Government support of the local startup ecosystem is showing no signs of slowing down, with NSW Premier Mike Baird this week announcing plans to create a dedicated tech hub in Sydney, dubbed ‘Silicon Harbour’.
Under plans put forward by the State government, the hub would be located in the former industrial Bays Precinct, covering Rozelle, Glebe Island, and White Bay, with the old White Bay Power Station one of the centrepieces of the development.
Baird said the hub – “the most exciting urban renewal project in Australia, if not the world” – will unite a broad community, from startups, incubators, accelerators and universities to various industries.
“We have an opportunity as part of this to bring some of the best companies in the world right here to our harbour…if the technology sector is going to grow [at] seven times the rest of the economy, it’s clear we need more spaces, more opportunities for technology and that’s what this is,” he said.
Though the startup and tech community has long been crying out for government attention, response to this particular plan has been somewhat mixed.
Atlassian, whose founders have been campaigning over the last few months for the government to save the Australian Technology Park in Redfern, released a statement outlining their various concerns. At the top of the list was the question of what the community is to do in the meantime while the new precinct is built.
“The tech community would become displaced until well beyond 2020, a millennium in technology years,” the company’s statement read.
The location itself is also an issue.
“While harbour foreshore views are undoubtedly attractive, they also command a premium price. With no nearby mass transit solution, it means the proposal falls way beyond the reach of the majority of our startup community, incubators and universities who form a critical part of the technology ecosystem.”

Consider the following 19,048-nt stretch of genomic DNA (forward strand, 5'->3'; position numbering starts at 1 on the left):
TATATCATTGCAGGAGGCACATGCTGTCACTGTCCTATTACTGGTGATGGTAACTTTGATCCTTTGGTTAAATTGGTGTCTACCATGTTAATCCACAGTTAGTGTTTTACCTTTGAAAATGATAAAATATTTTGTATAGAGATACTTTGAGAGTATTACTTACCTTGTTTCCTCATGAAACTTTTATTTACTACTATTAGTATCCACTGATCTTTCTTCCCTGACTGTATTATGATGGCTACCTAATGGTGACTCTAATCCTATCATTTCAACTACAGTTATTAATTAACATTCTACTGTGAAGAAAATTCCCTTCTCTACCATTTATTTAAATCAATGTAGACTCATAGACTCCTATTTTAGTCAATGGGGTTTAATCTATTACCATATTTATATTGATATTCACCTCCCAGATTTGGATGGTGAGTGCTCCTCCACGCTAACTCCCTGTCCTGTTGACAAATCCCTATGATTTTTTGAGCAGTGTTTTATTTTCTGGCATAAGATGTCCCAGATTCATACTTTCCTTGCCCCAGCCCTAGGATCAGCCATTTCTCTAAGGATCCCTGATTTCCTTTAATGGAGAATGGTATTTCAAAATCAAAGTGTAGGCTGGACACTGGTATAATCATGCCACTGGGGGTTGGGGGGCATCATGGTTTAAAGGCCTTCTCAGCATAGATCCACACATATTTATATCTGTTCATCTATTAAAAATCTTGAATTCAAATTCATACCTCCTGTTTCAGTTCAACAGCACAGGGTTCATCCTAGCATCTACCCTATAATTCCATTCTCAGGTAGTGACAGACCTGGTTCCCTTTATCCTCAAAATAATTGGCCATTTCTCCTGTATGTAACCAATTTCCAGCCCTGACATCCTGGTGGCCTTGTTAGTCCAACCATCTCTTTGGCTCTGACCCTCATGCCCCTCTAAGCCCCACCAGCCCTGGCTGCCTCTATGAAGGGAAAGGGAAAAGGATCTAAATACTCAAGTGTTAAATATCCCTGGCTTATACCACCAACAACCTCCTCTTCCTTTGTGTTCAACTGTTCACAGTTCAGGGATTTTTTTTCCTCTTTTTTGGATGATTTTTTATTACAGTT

BlueChilli founder Sebastian Eckersley-Maslin echoed these concerns, telling AAP that investing in a new development centre would only benefit startups if rent was subsidised in some way.
However, Pureprofile CEO Paul Chan has welcomed the news. He and a group of entrepreneurs including Airtasker’s Tim Fung had flagged the idea for a ‘Silicon Harbour’ precinct some months ago, after UrbanGrowthNSW called for ideas on site renewal.
“We’ve always believed Sydney should be a world leader in the tech space. Seeing the NSW Government taking the idea of a Silicon Harbour for the Bay Precinct area seriously is a great step for Australia and its tech community. It is a bold move such as this that we need to keep top entrepreneurial talent working locally,” Chan said.
Baird’s announcement comes just a few months after Sydney slipped four places to 16th in the latest Global Startup Ecosystem Ranking report, which highlighted collaboration as an issue. The City of Sydney’s Draft Tech Startup Action Plan made the point that industry ‘clusters’ in a particular location often lead to a higher level of collaboration and in turn success from both an economic and community standpoint.
However, the city’s problems can’t be solved by a new location alone – a more positive regulatory environment was also highlighted as a key issue in the ranking report. However, since the ascension of Malcolm Turnbull as Prime Minister it seems this may be on its way.
StartupAUS sat down with Minister for Innovation Chris Pyne last week to discuss high-priority policy solutions for startups, with the three recommended covering income and capital gains tax incentives for early-stage startup investments and doubling R&D tax concessions, while Wyatt Roy’s #PolicyHack was held with the aim of creating new policies to “disrupt the Canberra bureaucracy.”